Ocean Exploration

Historians to explore origin of Ram Setu, determine whether it is a natural or man-made structure

However, the Indian Council of Historical Research has clarified that the project will not deal with whether the bridge was built by Hindu god Ram.

The Indian Council of Historical Research will conduct an underwater exploration to ascertain whether the Ram Setu – the chain of limestone shoals connecting Tamil Nadu and Sri Lanka – was built naturally or is a man-made structure. Experts from the Archaeological Survey of India, research scholars, university students, marine experts and scientists will begin the work from October and submit their report by November-end, said ICHR Chairperson Y Sudershan Rao on Friday.

While it is an independent initiative by the historical research body, Rao said they may seek help from the Centre, PTI reported. “Our purpose is to explore it only from the archaeological standpoint...We will only speak about the artifacts and not get into whether it was built by Lord Rama,” he added.

The research institution functions under the Ministry of Human Resource Development. Former ASI Director Alok Tripathi will head the pilot project.

The ICHR chief said they will hold a nationwide selection process to bring 15 to 20 experts on board, reported Hindustan Times. “We are going to hold a two-week workshop on the history of oceanic archaeology in May or June. We will also identify scholars, students and trainers who could be part of this ambitious project,” he said.

The Ram Setu bridge – also known as the Adam’s Bridge – is a 50-km stretch from Rameswaram Island in Tamil Nadu to Mannar Island in Sri Lanka. According to Indian mythology, it was built by an army of monkeys for Hindu god Ram and his warriors to cross over to Lanka to rescue Sita.

The bridge got embroiled in controversy after the government’s Sethusamudram shipping canal project was planned. It required dredging in the region. Some groups had protested, claiming that no one should touch the bridge keeping in mind its mythological significance. They later filed a petition in the Supreme Court.

We welcome your comments at letters@scroll.in.
Sponsored Content BY 

Watch Ruchir's journey: A story that captures the impact of accessible technology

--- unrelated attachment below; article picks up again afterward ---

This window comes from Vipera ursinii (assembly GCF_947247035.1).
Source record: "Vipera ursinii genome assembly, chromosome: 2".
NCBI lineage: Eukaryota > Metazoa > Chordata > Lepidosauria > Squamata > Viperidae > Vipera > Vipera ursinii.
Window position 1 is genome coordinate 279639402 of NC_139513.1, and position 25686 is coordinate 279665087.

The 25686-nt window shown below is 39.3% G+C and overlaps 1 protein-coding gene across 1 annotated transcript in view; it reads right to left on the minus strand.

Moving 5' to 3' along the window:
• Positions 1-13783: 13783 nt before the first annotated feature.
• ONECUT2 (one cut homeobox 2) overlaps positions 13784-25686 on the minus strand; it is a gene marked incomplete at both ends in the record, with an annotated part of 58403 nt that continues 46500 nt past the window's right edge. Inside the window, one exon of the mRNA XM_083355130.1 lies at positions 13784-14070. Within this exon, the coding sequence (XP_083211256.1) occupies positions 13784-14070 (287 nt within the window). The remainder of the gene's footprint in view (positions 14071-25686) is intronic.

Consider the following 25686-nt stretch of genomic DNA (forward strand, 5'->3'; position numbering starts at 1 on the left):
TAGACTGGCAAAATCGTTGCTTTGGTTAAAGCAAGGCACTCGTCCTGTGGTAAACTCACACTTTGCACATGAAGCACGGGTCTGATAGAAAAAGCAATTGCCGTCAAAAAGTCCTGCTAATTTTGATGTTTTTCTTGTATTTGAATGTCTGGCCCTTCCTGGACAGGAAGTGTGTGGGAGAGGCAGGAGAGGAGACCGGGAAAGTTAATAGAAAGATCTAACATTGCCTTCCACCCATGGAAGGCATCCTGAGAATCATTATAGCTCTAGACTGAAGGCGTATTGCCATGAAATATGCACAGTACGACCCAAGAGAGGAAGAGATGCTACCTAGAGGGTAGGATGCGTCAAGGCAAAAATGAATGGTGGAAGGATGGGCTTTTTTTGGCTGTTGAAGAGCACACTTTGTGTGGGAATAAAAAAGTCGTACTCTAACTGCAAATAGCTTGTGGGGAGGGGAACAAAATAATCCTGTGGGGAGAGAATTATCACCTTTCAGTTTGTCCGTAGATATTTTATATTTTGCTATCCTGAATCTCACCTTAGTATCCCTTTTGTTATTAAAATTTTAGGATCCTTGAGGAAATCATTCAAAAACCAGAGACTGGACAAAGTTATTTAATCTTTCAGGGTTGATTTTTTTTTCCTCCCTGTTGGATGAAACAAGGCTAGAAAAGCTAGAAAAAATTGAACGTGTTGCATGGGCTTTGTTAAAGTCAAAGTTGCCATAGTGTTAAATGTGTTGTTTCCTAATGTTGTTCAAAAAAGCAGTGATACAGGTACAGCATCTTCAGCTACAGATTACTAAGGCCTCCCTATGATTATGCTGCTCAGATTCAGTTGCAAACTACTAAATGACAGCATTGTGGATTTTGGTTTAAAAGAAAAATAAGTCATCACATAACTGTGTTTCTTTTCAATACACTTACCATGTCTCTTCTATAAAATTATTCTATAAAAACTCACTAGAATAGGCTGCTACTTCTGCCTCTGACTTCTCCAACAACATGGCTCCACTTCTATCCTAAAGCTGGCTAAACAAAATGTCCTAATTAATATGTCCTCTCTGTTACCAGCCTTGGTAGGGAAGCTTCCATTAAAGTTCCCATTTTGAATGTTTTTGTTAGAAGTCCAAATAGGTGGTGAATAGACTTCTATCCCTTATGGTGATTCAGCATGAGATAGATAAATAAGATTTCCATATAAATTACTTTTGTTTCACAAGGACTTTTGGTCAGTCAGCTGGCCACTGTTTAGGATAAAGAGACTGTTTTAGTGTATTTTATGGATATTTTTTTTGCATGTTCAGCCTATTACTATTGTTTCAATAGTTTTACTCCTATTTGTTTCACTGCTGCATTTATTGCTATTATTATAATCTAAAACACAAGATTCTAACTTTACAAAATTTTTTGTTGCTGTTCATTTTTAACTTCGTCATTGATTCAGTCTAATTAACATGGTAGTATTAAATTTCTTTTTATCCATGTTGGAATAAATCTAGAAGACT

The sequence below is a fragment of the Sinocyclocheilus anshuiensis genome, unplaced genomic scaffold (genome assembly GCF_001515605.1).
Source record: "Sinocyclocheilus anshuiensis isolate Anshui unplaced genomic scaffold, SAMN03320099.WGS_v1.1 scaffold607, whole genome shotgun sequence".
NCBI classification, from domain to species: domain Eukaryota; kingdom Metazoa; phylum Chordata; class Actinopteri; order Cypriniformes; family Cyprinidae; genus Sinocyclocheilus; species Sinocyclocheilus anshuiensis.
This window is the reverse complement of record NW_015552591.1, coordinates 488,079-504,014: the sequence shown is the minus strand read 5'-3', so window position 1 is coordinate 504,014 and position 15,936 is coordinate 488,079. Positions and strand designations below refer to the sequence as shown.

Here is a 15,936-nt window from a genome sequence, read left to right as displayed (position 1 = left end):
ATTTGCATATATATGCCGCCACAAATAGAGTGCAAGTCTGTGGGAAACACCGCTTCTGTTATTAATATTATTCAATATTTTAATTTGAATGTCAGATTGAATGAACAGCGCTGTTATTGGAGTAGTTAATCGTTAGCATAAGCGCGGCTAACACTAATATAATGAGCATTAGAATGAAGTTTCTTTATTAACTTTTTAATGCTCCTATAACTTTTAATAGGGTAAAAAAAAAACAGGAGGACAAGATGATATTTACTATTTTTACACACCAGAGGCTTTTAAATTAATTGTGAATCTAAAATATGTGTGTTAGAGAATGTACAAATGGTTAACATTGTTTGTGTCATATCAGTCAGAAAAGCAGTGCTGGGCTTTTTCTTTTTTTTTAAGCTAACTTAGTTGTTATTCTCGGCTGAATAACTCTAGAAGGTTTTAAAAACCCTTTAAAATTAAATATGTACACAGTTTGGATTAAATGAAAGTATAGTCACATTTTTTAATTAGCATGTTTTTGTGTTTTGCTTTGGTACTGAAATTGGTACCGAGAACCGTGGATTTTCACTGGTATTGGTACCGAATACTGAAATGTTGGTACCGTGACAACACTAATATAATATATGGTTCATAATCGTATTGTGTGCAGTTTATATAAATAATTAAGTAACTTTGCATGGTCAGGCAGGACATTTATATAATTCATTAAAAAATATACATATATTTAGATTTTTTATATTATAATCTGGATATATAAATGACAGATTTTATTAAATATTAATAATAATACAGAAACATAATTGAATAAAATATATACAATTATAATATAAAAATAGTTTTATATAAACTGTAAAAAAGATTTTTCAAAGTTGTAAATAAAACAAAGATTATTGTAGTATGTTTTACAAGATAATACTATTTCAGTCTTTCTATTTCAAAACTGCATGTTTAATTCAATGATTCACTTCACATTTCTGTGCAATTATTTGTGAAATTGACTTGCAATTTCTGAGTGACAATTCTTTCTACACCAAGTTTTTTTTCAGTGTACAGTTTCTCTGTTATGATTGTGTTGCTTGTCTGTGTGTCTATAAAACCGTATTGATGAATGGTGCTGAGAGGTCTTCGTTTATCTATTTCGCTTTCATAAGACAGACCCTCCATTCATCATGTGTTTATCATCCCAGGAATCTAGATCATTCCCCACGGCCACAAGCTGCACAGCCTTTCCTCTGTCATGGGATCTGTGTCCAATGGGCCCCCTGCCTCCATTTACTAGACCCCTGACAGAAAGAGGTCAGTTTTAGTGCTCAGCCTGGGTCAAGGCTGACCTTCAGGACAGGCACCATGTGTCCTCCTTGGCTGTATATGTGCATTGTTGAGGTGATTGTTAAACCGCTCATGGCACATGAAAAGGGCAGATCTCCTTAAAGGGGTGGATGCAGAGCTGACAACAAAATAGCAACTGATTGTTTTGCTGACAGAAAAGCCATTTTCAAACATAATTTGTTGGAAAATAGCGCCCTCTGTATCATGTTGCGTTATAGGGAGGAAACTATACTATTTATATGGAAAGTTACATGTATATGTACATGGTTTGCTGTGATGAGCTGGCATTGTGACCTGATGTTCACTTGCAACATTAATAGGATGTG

Accessible technology has the potential to change lives.

“Technology can be a great leveller”, affirms Ruchir Falodia, Social Media Manager, TATA CLiQ. Out of the many qualities that define Ruchir as a person, one that stands out is that he is an autodidact – a self-taught coder and lover of technology.

Ruchir’s story is one that humanises technology - it has always played the role of a supportive friend who would look beyond his visual impairment. A top ranker through school and college, Ruchir would scan course books and convert them to a format which could be read out to him (in the absence of e-books for school). He also developed a lot of his work ethos on the philosophy of Open Source software, having contributed to various open source projects. The access provided by Open Source, where users could take a source code, modify it and distribute their own versions of the program, attracted him because of the even footing it gave everyone.

That is why I like being in programming. Nobody cares if you are in a wheelchair. Whatever be your physical disability, you are equal with every other developer. If your code works, good. If it doesn’t, you’ll be told so.

— Ruchir.

Motivated by the objectivity that technology provided, Ruchir made it his career. Despite having earned degree in computer engineering and an MBA, friends and family feared his visual impairment would prove difficult to overcome in a work setting. But Ruchir, who doesn’t like quotas or the ‘special’ tag he is often labelled with, used technology to prove that differently abled persons can work on an equal footing.

As he delved deeper into the tech space, Ruchir realised that he sought to explore the human side of technology. A fan of Agatha Christie and other crime novels, he wanted to express himself through storytelling and steered his career towards branding and marketing – which he sees as another way to tell stories.

Ruchir, then, migrated to Mumbai for the next phase in his career. It was in the Maximum City that his belief in technology being the great leveller was reinforced. “The city’s infrastructure is a challenging one, Uber helped me navigate the city” says Ruchir. By using the VoiceOver features, Ruchir could call an Uber wherever he was and move around easily. He reached out to Uber to see if together they could spread the message of accessible technology. This partnership resulted in a video that captures the essence of Ruchir’s story: The World in Voices.


It was important for Ruchir to get rid of the sympathetic lens through which others saw him. His story serves as a message of reassurance to other differently abled persons and abolishes some of the fears, doubts and prejudices present in families, friends, employers or colleagues.

To know more about Ruchir’s journey, see here.

This article was produced by the Scroll marketing team on behalf of Uber and not by the Scroll editorial team.